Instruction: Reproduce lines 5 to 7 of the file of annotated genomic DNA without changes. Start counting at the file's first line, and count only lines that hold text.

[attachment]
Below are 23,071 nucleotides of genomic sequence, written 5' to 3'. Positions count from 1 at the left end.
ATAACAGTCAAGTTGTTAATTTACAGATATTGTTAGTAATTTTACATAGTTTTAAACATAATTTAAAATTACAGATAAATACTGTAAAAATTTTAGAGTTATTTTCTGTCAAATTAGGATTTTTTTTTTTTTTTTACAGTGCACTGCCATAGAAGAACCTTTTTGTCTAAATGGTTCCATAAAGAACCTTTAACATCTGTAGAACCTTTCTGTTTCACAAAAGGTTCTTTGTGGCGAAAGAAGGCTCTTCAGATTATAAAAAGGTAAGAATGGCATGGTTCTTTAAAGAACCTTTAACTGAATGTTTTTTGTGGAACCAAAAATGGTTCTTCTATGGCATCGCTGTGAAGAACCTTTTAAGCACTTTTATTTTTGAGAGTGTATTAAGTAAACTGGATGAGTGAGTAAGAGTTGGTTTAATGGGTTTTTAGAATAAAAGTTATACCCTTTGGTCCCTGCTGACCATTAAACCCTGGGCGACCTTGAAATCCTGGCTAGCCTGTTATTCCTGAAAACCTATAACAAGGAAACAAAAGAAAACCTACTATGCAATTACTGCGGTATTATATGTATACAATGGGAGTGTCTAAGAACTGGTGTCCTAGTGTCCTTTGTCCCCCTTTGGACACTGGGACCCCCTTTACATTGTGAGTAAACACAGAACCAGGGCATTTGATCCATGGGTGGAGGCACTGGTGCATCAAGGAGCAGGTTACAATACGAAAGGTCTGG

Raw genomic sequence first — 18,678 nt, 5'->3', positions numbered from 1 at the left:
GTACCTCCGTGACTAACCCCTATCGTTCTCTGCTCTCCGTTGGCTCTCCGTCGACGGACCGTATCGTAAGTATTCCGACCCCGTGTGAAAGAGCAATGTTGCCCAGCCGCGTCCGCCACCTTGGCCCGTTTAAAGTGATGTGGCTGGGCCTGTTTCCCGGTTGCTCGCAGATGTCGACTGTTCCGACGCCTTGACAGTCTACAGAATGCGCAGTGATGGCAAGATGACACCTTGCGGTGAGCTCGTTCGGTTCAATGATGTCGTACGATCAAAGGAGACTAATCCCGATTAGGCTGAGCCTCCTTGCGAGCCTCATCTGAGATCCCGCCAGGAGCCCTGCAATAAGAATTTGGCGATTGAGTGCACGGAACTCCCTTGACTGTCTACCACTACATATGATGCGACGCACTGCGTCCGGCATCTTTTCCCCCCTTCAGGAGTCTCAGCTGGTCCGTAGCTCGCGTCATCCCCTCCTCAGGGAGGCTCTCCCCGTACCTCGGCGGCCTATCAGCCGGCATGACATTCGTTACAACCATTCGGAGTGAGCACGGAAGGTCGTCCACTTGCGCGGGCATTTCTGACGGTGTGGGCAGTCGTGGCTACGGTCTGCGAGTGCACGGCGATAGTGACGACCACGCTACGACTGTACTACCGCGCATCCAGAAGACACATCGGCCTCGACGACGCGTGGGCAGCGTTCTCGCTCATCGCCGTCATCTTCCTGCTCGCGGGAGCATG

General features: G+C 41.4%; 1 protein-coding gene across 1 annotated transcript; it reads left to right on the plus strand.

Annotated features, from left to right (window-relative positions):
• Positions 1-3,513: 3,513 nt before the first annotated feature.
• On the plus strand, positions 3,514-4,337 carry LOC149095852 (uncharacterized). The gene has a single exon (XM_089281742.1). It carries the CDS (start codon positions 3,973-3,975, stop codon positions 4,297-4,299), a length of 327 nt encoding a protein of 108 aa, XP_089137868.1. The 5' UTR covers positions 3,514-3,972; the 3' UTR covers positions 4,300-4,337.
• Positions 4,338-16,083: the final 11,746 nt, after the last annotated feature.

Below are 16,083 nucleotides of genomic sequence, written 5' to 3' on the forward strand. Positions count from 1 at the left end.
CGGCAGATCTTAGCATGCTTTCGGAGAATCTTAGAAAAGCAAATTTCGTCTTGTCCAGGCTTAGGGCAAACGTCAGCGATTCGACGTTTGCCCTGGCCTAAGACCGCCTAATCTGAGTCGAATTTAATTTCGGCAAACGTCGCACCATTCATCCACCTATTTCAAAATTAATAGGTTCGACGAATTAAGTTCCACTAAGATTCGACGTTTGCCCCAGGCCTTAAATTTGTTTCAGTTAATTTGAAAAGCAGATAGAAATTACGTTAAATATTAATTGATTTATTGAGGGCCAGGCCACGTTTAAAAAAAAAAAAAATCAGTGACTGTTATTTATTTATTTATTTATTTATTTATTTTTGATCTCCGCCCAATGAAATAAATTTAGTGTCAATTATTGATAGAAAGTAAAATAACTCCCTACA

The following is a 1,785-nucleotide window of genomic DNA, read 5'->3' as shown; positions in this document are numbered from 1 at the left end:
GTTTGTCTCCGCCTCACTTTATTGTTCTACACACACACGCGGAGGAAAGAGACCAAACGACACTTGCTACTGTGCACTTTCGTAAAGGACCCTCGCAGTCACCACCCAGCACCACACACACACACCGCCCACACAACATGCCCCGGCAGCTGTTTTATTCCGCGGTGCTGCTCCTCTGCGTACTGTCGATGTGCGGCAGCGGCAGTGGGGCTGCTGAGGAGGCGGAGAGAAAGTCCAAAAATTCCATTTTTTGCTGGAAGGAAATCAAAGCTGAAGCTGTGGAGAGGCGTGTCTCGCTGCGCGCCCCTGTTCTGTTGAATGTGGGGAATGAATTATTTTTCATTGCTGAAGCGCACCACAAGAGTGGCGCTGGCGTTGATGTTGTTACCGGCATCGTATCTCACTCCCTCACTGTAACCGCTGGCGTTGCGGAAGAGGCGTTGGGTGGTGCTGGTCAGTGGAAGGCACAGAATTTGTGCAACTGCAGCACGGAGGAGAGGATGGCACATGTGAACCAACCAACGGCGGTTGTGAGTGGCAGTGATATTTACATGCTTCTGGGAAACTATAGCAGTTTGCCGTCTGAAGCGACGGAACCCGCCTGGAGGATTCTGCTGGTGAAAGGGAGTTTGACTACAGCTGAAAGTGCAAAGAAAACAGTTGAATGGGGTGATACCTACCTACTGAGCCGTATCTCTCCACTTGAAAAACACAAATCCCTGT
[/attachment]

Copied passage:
General features: G+C 41.4%; 1 protein-coding gene across 1 annotated transcript; it reads left to right on the plus strand.

Annotated features, from left to right (window-relative positions):
• Positions 1-3,513: 3,513 nt before the first annotated feature.